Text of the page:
Fibromyalgia is a real, chronic condition characterized by widespread musculoskeletal pain (1). It is also accompanied by fatigue, tenderness, insomnia, and depression.

Because the symptoms of fibromyalgia are subjective and are difficult to measure (i.e., mimic those of other conditions), it is often misdiagnosed as another disease. Hence, you should consult a doctor who has experience treating fibromyalgia.

Sometimes fibromyalgia can strike for no apparent reason. In different situations, secondary fibromyalgia may arise due to chronic sleep deprivation, arthritis, hypothyroidism, viral infections, Lyme disease, or other conditions.

Doctors believe fibromyalgia is more likely to affect adult women. However, men and children can also be diagnosed with the disorder. Most people are diagnosed during middle age.

There is currently no cure for fibromyalgia. However, several medications can help mitigate symptoms.

 

Is Fibromyalgia Real?

Fibromyalgia is real (2).

The most pervasive myth about fibromyalgia is that “it’s all in your head.” The lack of reproducible, objective tests for fibromyalgia causes some doctors to question the disorder altogether and assume that the symptoms are not real. Nevertheless, it’s more widely accepted now that fibromyalgia is an actual condition.

Researchers are beginning to understand fibromyalgia, so the stigma that clouds the condition is disappearing. The more that doctors start to accept fibromyalgia diagnosis, the more likely the medical community is to explore practical ways of treating fibromyalgia.

 

 

Symptoms

Widespread pain. Widespread dull pain is one of the main symptoms of fibromyalgia (1). The pain is often felt throughout the entire body and can be triggered by the slightest touch. Fibromyalgia pain is often described as a constant dull ache that persists for at least three months.

Fatigue, insomnia, and depression. Fibromyalgia patients often wake up tired, even after long periods of sleep because sleep is often disrupted by pain. Furthermore, many patients with fibromyalgia have other sleep disorders, such as sleep apnea and restless leg syndrome.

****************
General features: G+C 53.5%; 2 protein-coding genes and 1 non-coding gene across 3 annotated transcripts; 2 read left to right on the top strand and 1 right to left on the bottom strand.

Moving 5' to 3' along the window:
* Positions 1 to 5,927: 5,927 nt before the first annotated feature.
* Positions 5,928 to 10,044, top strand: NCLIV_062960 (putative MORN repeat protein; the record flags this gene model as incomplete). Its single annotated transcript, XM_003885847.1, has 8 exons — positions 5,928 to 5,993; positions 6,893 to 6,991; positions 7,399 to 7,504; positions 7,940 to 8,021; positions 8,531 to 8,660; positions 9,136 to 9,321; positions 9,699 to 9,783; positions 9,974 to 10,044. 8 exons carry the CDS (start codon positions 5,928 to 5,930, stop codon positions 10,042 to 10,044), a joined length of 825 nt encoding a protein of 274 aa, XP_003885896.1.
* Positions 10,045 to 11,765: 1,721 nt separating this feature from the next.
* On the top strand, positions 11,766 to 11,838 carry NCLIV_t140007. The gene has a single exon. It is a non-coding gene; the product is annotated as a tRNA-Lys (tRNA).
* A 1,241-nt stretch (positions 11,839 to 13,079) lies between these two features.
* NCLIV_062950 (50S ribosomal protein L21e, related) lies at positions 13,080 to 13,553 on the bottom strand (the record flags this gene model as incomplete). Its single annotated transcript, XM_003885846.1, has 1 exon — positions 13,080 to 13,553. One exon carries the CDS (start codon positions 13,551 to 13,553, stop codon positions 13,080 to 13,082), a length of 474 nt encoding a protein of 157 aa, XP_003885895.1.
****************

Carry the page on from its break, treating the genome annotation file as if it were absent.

Cognitive difficulties. “Fibro fog” is a symptom of fibromyalgia that impairs memory and concentration (3). You may have short-term memory loss and are unable to concentrate.

Symptoms may begin following physical trauma, infection, surgery, or significant psychological stress. In other cases, symptoms gradually accumulate with no single triggering event.

Symptoms may be due to the brain misinterpreting or overreacting to standard pain signals, possibly as a result of a chemical imbalance in the brain.

Fibromyalgia symptoms may appear milder in men than in women. However, in reality, they may be as widespread in both genders, and recent studies indicated that the severity of symptoms might be the same in all people.

Fibromyalgia often co-exists with other painful disorders, such as:

  • Tension headaches
  • Jaw pain
  • Irritable bowel syndrome
  • Painful urination
  • Numbness and tingling in hands and feet
  • Painful menstruation

The symptoms might also be due to other underlying problems, including:

  • Rheumatic disorders. Certain conditions, such as rheumatoid arthritis, lupus, and Sjogren’s syndrome may begin with generalized pain and aches.
  • Mental disorders, such as depression and anxiety, may feature widespread pain and aches.
  • Neurological conditions such as myasthenia gravis and multiple sclerosis may also cause numbness and tingling in the extremities of the body.

 

Why does it hurt?

While the cause of fibromyalgia is unknown, we do know that it is a complex, diffuse pain syndrome characterized by muscular tenderness on trigger points.

Researchers believe that repetitive nerve stimulation rewires the brains of people with fibromyalgia. The abnormal level of pain neurotransmitters in the brain cause a misinterpretation of pain signals. The brain mistakenly thinks there could be heightened sensitivity or perception of pain. Another theory proposes that the brain may lower the pain threshold; what once wasn’t painful becomes unbearably painful.

 

 

Risk Factors

Risk factors of fibromyalgia include:

  • Antecedent infections or diseases may trigger or worsen fibromyalgia symptoms.
  • Family history. Fibromyalgia often runs in families. If your immediate family member has this condition, you have a higher risk of developing it.